Friday, February 20, 2009

What, No Fruits and Vegetables

She served him filet mignon, lobster tails, and chocolate. In return, he ripped off her best friend's face. Will mysteries never cease.

Of course, I am talking about Travis, the celebrity chimp and his owner Sandra Herold.

When I first heard this story, I thought it was yet another instance of life imitating art. Surely, the event echoes Edgar Allan Poe's "Murders in the Rue Morgue."

Yet, the mauling of Charla Nash is not a whodunit. For Sandra Herold the mystery is: how could he have done it?

Is Herold overcome by the discovery that a chimpanzee is not a social construct? Or that treating a chimp like a child does not make him a child? Or that you can take the chimp out of the jungle but you can't take the jungle out of the chimp?

Was Herold roused from her postmodern delirium by the discovery that her chimp suffered from what Ann Althouse correctly called: chimpanzeeness? Link here. As Freud might have put it, sometimes a chimpanzee is just a chimpanzee.

The words of the befuddled Sandra Herold are frightening and pathetic. She brought him up from the time he was a baby; he sat at the dinner table; he drank wine from wine glasses; he could drive a car and use a computer; he rode shotgun in her Corvette; he slept in her bed.

She treated him so well. How could he have done this?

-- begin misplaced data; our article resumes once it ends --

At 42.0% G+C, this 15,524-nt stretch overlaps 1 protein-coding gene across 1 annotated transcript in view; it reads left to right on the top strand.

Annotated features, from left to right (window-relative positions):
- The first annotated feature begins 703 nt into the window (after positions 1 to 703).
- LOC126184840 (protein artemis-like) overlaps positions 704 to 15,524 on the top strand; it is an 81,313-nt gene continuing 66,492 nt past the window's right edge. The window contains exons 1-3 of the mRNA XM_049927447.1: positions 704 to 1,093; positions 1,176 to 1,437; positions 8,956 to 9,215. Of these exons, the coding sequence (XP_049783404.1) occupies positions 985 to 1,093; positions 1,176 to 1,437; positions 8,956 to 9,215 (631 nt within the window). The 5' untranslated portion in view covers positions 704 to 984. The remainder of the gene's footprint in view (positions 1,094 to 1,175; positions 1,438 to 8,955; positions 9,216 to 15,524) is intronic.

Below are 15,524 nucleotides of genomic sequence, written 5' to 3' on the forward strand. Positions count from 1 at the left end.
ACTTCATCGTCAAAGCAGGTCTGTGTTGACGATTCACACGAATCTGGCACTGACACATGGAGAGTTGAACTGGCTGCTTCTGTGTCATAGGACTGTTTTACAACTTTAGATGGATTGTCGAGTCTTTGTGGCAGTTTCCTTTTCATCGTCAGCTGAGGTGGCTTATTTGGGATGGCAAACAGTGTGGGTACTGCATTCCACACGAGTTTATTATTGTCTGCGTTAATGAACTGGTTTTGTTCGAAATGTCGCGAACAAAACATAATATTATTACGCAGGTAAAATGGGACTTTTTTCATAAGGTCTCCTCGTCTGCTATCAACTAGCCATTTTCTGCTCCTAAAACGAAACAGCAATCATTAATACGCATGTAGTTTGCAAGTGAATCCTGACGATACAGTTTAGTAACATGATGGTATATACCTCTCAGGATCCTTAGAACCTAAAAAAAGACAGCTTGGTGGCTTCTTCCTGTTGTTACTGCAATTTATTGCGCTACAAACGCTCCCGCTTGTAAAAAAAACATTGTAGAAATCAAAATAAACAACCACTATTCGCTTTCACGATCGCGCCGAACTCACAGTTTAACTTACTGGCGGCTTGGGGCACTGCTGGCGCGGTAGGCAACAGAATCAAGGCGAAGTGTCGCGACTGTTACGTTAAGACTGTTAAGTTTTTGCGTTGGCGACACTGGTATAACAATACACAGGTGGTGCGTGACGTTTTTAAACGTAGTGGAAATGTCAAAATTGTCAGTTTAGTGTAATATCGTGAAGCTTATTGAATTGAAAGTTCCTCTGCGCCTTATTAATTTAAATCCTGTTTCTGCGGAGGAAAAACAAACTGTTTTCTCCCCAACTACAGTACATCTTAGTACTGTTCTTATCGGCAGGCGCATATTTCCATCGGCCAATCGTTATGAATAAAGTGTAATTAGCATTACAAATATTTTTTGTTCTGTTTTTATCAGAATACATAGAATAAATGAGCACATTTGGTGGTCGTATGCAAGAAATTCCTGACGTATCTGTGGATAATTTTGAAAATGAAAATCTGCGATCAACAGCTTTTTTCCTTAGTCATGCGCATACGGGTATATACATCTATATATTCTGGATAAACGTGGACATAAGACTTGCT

Perhaps it is not that mysterious. Filet mignon, lobster tails, chocolate, and wine are not chimp food. Chimps eat bananas in the jungle. They do not sit at the dinner table. Could it be that Travis mistook the blond Charla Nash for a banana and tried to peel her.

Last night, on The O'Reilly Factor, I saw pictures of Travis the chimp and Sandra in happier times. Travis was sitting next to Sandra on the stoop, his left arm affectionately draped around her shoulder. They were like boyfriend and girlfriend. In the next picture Sandra and Travis were kissing each other on the mouth.

Where did anyone ever get the idea that if only we are sufficiently humane to animals they will naturally return our love. Perhaps it repeats the way some people think of evil human actors.

Remember convicted murderer Jack Henry Abbott. An inmate in a Utah prison Abbott convinced the New York literati that he was a talented writer. Led by Norman Mailer they banded together and got him released on parole. After all, if he could write coherent sentences that meant that he was rehabilitated.

Six weeks later Abbott stabbed a man to death on a street in New York. Sometimes a murderer is just a murderer.

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